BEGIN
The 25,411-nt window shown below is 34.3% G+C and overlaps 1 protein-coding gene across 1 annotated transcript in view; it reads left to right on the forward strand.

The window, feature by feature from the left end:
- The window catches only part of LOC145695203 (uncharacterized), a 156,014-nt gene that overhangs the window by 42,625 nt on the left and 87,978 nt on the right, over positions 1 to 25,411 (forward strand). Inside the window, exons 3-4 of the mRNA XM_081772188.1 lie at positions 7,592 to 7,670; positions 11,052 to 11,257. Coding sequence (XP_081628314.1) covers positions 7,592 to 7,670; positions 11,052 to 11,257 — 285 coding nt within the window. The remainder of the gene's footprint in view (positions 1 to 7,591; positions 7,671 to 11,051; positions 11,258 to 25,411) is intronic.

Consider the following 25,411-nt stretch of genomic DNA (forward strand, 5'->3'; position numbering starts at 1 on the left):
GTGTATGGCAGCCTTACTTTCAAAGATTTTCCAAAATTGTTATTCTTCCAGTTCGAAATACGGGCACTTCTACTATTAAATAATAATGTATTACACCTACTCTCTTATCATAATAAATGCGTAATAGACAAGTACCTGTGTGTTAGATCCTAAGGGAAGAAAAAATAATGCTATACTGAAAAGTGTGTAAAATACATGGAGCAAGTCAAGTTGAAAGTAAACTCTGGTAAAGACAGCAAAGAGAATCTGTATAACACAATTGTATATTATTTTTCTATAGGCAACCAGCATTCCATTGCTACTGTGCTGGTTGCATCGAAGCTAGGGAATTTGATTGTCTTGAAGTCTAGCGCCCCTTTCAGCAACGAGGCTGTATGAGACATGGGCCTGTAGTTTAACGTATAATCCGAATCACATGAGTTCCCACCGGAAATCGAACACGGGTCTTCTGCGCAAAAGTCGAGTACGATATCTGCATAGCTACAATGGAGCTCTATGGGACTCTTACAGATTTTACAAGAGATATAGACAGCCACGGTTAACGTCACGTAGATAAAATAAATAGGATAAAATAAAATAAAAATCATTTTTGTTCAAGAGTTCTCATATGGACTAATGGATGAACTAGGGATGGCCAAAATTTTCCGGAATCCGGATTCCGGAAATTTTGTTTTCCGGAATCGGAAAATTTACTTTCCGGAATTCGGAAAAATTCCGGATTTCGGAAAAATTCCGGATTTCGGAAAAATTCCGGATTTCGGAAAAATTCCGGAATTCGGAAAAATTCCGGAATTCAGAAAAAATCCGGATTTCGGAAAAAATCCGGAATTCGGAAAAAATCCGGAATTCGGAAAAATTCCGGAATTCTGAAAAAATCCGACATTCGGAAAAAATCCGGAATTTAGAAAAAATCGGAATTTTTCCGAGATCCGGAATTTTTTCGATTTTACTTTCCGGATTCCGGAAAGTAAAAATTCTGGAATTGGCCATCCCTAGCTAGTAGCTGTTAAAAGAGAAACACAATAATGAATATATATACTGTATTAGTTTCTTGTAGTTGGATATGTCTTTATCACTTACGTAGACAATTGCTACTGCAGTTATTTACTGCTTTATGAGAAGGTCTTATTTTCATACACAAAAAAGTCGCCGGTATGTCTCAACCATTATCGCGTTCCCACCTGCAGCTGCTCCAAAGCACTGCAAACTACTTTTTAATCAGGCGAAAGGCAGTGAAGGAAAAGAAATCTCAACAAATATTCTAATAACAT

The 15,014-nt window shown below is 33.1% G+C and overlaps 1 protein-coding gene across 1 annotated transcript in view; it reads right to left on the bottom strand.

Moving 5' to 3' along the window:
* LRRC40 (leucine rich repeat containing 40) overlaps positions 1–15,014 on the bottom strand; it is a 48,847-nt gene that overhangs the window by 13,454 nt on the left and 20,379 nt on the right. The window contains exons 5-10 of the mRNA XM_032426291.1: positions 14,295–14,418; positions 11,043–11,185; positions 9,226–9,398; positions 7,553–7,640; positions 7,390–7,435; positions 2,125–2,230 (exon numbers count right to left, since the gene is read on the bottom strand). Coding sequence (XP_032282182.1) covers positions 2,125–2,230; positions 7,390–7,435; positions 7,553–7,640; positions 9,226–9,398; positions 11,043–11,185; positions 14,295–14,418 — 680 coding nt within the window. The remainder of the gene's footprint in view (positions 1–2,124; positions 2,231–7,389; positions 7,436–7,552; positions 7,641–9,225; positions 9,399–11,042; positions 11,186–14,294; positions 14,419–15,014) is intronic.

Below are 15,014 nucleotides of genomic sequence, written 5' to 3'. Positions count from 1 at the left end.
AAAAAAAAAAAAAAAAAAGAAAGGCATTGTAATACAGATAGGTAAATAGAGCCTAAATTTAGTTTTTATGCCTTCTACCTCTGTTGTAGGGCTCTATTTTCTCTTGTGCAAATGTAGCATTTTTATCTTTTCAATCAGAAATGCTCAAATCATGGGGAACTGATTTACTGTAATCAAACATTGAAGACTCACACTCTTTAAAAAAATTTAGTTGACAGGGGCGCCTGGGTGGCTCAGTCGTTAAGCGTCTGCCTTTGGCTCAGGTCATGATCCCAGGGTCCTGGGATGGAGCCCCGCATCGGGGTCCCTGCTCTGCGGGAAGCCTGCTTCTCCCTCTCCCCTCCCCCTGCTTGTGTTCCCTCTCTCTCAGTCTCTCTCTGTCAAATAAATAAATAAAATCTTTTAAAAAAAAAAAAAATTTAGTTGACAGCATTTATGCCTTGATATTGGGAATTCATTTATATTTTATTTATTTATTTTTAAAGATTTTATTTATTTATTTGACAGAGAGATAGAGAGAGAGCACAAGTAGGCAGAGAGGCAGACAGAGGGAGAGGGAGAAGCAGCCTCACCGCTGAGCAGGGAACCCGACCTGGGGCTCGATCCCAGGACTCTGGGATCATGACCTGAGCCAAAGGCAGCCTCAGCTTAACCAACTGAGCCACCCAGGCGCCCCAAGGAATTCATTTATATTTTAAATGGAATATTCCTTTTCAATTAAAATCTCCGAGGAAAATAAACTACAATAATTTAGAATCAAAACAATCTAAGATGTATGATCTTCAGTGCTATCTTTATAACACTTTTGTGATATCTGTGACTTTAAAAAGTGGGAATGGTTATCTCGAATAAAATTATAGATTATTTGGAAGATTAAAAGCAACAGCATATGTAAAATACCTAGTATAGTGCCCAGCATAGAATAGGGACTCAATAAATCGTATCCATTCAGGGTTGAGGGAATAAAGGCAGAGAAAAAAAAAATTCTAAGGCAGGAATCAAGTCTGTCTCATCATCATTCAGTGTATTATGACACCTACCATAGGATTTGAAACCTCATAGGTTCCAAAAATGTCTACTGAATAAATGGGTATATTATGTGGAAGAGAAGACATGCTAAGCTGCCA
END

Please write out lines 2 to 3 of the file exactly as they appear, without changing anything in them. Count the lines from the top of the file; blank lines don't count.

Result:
The window, feature by feature from the left end:
- The window catches only part of LOC145695203 (uncharacterized), a 156,014-nt gene that overhangs the window by 42,625 nt on the left and 87,978 nt on the right, over positions 1 to 25,411 (forward strand). Inside the window, exons 3-4 of the mRNA XM_081772188.1 lie at positions 7,592 to 7,670; positions 11,052 to 11,257. Coding sequence (XP_081628314.1) covers positions 7,592 to 7,670; positions 11,052 to 11,257 — 285 coding nt within the window. The remainder of the gene's footprint in view (positions 1 to 7,591; positions 7,671 to 11,051; positions 11,258 to 25,411) is intronic.